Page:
4 items from 2015
ABC Family on Wednesday announced summer premiere dates for five new series — four of them unscripted and the other a single-camera comedy — that will join the net’s core lineup that includes “Pretty Little Liars,” “The Fosters” and “Baby Daddy.”
“Monica the Medium” kicks off ABC Family’s second wave of summer launches Monday, July 13 with its premiere at 10. The show provides an inside look at Monica, a junior at Penn State navigating friends, family, relationships — and the fact that she’s a medium and can talk to dead people. The show is produced by Dave Caplan’s Trooper Entertainment in association with Lionsgate TV. Caplan will serve as executive producer alongside Malachi McGlone.
“Job or No Job,” from the producers of “Undercover Boss,” bows Wednesday, Aug. 5 at 9. The series follows one young adult per episode on his/her journey to land a first job. Each job seeker will go on three interviews, »
- Rick Kissell
Thanks to the news of Trevor Noah taking over Jon Stewart's "Daily Show" desk, we remembered something: Wow, "Daily Show" alums have basically taken over the world. If they're not landing primetime sitcom gigs, they're scoring Oscar nominations and populating romcoms. To celebrate Noah's new post, let's take a look at five Netflix picks starring the friends, colleagues, and cronies of Jon Stewart. Watch 'em now. "Trevor Noah: African American" If you haven't been introduced to your new "Daily Show" host's brand of observational humor yet, check out his comedy special where he discusses his home country of South Africa and why racial relations there, even during the age of apartheid, are/were less complicated than in the U.S. His bit about Oprah Winfrey's leadership academy is particularly inspired. And a little unsettling! "Bruce Almighty" Oscar nominee Steve Carell wasn't always scarring you with his fake "Foxcatcher" nose and deathly "Foxcatcher" stare. »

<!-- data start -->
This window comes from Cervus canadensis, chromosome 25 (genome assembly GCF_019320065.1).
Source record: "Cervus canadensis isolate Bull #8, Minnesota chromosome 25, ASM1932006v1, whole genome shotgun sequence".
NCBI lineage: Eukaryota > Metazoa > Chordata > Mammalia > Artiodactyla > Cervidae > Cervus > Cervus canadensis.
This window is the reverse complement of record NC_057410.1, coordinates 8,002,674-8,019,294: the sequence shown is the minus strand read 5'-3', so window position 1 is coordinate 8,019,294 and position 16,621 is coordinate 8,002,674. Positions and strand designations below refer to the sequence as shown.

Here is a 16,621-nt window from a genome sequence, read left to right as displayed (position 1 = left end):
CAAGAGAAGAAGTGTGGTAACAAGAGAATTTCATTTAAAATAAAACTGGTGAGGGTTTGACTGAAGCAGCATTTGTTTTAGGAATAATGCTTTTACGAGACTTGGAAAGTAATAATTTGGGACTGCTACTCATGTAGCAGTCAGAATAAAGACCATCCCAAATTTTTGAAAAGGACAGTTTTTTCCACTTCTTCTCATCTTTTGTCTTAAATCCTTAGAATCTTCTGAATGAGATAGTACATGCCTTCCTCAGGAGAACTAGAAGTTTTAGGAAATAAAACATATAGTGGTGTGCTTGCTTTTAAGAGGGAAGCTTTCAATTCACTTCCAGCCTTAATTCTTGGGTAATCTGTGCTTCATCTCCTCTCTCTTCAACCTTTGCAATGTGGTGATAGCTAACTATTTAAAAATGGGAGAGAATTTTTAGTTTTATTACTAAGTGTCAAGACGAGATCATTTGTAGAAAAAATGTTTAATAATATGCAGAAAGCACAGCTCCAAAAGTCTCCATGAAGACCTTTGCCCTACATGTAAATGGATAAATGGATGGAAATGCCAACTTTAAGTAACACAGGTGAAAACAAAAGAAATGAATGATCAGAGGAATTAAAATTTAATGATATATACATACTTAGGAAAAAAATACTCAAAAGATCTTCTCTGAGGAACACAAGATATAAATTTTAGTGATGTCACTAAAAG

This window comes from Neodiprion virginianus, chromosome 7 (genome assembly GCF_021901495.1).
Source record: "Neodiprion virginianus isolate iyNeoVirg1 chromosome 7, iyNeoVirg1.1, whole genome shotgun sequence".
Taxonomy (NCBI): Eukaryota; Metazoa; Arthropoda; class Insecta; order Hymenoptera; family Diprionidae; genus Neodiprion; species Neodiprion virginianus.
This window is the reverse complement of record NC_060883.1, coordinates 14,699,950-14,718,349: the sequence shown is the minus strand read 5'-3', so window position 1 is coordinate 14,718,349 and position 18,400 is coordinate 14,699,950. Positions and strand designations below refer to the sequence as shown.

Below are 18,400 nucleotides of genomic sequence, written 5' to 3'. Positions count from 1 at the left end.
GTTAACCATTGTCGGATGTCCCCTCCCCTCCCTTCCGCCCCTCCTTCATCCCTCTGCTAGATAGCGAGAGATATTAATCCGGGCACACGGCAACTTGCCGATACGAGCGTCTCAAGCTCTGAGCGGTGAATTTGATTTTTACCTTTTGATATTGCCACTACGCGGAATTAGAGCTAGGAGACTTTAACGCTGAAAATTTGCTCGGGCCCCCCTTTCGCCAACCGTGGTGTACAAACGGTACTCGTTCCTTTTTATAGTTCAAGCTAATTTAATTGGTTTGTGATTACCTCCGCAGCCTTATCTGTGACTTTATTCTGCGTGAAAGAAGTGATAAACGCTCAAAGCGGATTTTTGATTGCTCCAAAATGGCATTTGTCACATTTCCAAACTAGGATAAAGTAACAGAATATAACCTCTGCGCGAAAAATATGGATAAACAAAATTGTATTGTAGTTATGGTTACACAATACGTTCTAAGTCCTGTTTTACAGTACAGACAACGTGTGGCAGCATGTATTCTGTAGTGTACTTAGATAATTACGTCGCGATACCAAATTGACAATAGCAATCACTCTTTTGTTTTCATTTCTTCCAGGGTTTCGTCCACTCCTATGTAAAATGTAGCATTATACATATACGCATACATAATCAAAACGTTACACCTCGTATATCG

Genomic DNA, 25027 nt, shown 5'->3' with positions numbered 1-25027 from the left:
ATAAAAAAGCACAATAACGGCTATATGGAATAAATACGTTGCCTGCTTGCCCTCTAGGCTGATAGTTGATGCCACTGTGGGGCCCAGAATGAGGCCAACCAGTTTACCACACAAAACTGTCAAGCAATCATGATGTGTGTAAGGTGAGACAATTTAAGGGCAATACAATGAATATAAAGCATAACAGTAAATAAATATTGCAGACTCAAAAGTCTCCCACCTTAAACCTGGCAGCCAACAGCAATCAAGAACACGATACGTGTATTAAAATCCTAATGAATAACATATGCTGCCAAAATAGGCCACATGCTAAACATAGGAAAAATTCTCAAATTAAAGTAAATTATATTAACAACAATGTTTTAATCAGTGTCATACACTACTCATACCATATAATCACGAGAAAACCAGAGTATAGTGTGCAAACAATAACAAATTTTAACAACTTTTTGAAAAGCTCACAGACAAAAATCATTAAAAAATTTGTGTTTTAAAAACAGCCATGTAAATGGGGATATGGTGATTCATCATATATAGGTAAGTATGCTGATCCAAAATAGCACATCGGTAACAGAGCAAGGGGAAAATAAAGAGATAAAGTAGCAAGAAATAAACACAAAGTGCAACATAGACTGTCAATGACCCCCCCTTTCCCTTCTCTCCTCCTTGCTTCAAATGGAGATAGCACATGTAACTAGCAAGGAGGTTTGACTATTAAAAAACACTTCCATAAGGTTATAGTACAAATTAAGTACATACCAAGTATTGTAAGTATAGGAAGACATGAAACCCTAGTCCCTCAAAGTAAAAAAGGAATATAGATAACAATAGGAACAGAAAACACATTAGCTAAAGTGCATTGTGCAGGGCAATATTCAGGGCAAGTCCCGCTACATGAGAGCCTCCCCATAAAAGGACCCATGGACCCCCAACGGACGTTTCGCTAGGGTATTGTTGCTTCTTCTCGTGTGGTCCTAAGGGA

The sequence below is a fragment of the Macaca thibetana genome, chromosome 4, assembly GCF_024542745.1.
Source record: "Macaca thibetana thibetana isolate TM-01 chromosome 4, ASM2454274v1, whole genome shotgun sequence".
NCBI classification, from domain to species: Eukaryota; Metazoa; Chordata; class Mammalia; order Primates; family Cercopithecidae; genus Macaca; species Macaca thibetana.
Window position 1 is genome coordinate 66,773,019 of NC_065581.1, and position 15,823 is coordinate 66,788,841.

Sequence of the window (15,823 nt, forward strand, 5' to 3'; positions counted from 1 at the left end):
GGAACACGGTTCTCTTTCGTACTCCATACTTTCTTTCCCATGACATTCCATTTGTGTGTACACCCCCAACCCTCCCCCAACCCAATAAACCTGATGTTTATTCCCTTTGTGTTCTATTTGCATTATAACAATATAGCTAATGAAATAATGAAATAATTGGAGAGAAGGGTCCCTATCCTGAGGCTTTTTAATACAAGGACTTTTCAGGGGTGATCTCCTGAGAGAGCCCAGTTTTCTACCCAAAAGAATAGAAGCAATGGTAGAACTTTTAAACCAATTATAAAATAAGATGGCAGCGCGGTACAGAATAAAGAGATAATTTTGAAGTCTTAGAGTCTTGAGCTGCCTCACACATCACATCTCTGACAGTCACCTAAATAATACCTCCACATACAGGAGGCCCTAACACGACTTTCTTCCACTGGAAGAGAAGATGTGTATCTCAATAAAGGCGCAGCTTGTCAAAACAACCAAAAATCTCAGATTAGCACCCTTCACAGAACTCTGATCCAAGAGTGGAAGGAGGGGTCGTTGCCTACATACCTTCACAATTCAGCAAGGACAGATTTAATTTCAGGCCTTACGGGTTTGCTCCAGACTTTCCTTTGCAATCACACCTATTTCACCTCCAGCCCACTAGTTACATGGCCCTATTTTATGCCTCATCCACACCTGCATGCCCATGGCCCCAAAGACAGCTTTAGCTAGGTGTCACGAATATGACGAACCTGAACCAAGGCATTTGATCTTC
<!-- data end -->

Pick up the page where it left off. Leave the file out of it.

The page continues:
- Louis Virtel
Split Image: Stearns’ Debut a Dark Hearted Cult Comedy
The insidious recruitment techniques of religious cults used to be a veritable genre staple, beginning, perhaps, with the fascination surrounding the highly publicized Manson Family murders in the late 1960s. The media sensation resulted in a culturally acknowledged terror reflected in the cinema for decades to come, and one may recall a slew of 1980s titles that cashed in on these cultural fears, with titles like Ticket to Heaven (1981) and Bad Dreams (1988) now languishing in obscurity, despite a variety of notable historical markers, from the Jim Jones’ led mass suicide in 1978 Jonestown, Guyana, to the Branch Davidian and Heaven’s Gate episodes of the 1990s. It appears there may be a minor resurgence in the topic, with Ti West’s recent The Sacrament (2013) recreating the spirit of Jim Jones. Now, Faults, the directorial debut of Riley Stearns, which premiered at »
- Nicholas Bell
Key & Peele: I don’t think you have it here but it’s a sketch comedy show. They’re just so clever and observant, and it’s very timely. There’s a very funny sketch that they do where one of the actors does an impersonation of Barack Obama and then the other one plays his sort-of inner monologue, and says all the angry, frustrated things that he can’t say publicly.
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- Rachel Aroesti
4 items from 2015
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